Location Luxembourg is located in Europe and is bordered by
Belgium, Germany and France. On a map, it is located at 50
N latitude and 6 E longitude. Luxembourg is very small. It
is only 998 square miles, which is roughly the size of
Orange County, California. All the country is inhabited,
with most people living in the southern part. The Flag
The flag of Luxembourg was adopted in 1845. The colors come
from the Coat of Arms of Luxembourg and are red, white and
blue. The flag is simply three horizontal stripes from top
to bottom. The Land and People Luxembourg has two distinct
regions. The Ardennes, or northern region, is mountainous.
The Bon Pays, or southern region, is mostly fertile
farmland. The climate is cool and moist, with snow in the
mountains. There are rich deposits of iron ore creating
many jobs in the steel industry. There is also fertile
farmland to the south, also creating many jobs in farming.
The people of Luxembourg have no native costume. They
borrow much of their culture from Belgium, Germany, and
France. Today, modern Luxembourgers dress like other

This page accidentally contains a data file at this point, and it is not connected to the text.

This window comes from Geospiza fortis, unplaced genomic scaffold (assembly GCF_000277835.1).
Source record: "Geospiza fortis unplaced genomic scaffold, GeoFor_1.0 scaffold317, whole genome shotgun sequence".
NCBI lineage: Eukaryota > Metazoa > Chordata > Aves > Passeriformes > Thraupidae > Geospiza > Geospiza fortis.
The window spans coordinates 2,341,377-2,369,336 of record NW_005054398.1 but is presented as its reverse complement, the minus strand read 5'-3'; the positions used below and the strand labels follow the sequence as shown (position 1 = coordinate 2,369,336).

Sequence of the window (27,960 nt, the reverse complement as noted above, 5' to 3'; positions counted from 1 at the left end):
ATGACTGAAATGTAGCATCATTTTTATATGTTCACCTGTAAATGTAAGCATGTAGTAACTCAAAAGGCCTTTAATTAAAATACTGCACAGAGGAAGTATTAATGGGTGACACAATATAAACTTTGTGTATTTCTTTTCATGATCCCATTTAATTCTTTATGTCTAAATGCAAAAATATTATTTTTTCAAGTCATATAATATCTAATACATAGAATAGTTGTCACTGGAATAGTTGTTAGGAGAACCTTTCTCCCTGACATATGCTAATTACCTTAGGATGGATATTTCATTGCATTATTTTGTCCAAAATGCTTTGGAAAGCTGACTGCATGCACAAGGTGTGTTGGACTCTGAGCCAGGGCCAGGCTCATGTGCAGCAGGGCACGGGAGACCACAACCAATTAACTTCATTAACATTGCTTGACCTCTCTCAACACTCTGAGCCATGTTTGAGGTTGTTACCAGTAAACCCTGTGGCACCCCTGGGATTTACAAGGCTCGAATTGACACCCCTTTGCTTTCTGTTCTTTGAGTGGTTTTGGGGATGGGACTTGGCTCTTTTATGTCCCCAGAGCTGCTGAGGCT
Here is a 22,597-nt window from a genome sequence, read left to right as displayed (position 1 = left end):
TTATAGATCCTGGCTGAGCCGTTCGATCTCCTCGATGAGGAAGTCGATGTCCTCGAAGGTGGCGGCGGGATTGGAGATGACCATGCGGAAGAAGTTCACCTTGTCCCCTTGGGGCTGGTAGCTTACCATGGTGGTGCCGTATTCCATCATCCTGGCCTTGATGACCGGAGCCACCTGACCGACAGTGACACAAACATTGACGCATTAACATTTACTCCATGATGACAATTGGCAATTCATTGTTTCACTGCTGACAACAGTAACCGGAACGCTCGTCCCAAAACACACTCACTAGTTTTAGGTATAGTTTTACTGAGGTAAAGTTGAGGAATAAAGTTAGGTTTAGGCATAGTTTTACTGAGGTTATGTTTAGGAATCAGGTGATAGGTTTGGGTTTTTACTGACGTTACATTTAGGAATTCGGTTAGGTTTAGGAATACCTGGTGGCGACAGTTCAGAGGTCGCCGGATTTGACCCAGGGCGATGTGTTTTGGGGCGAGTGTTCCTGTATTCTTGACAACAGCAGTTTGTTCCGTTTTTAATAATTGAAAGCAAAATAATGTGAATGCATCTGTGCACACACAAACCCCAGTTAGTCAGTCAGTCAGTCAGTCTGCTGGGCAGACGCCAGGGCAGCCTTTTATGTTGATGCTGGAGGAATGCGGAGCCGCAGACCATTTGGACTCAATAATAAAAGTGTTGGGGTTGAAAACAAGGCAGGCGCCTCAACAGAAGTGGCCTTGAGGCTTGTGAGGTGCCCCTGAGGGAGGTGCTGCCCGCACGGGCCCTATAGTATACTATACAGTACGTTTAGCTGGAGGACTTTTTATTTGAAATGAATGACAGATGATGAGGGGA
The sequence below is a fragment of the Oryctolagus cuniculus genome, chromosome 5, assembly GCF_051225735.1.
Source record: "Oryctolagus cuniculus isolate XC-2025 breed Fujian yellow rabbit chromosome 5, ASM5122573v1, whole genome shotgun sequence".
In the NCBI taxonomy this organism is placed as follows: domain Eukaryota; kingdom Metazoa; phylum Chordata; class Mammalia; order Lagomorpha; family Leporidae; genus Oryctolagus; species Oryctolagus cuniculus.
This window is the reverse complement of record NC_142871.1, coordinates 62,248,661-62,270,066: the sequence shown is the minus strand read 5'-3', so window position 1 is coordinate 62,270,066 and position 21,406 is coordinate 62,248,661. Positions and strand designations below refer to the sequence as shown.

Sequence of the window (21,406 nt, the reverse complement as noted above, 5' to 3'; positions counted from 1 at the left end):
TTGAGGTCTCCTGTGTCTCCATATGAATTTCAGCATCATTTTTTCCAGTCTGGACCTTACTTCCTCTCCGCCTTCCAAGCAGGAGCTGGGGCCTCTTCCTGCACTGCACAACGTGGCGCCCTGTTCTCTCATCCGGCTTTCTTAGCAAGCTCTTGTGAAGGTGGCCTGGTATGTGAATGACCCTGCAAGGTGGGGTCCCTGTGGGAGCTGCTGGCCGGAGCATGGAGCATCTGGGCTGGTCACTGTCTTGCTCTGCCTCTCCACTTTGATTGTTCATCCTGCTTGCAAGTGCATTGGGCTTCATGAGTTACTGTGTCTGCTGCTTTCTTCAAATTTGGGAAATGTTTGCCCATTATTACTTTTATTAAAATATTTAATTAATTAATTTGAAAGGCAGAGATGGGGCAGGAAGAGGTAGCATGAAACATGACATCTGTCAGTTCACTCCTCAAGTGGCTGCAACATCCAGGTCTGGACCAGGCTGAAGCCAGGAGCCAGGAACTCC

Europeans. The people of Luxembourg like to eat smoked pork
and beans, and sometimes saurkraut. Smoked ham is available
all year round, and pastries are a Luxembourg favorite.
Some of these pastries include rolls, muffins, cupcakes,
and a special dry cake translated "Random Thoughts".
Luxembourg makes beer and wine which is sold there and in
other nearby countries. The buildings in Luxembourg vary
from place to place. Some villages have charming old houses
hundreds of years old, though in the cities there are many
modern apartment and office buildings. For recreation, a
Luxembourger might ride a bike, or hike in the countryside.
A favorite sport of the people is volleyball. For
transportaion they have railroads and highways for cars and
buses. There are bike trails and hiking paths as well.
Luxembourg doesn't have a culture all its own, because it
ties in with its neighboring countries, Belgium, Germany,
and France. The natural resources of Luxembourg are: iron
ore, which is processed into steel, farm products such as
wheat, corn and livestock, and grapes which are grown for
winemaking. Technology The main industries of Luxembourg
are steel and winemaking. Farming is also an important
industry, especially with such crops as corn, wheat and
livestock. The steel is exported and crops are exported, as
well as used in Luxembourg. Also the wine made in
Luxembourg is exported and sold there. Culture There is a
lot of culture in Luxembourg. There are many art galleries
featuring work from the expressionist painter, Joseph
Kutter, and also that of Edward Steichen, a well known
photographer. Both of these artists are from Luxembourg.
The cathedrals are examples of some of the beautiful
architecture found in Luxembourg. In the villages, there
are buildings dating back to the 1100's, 1300's, 1700's, as
well as the early 1900's. A trip through the villages is
like taking a trip through time because of these old homes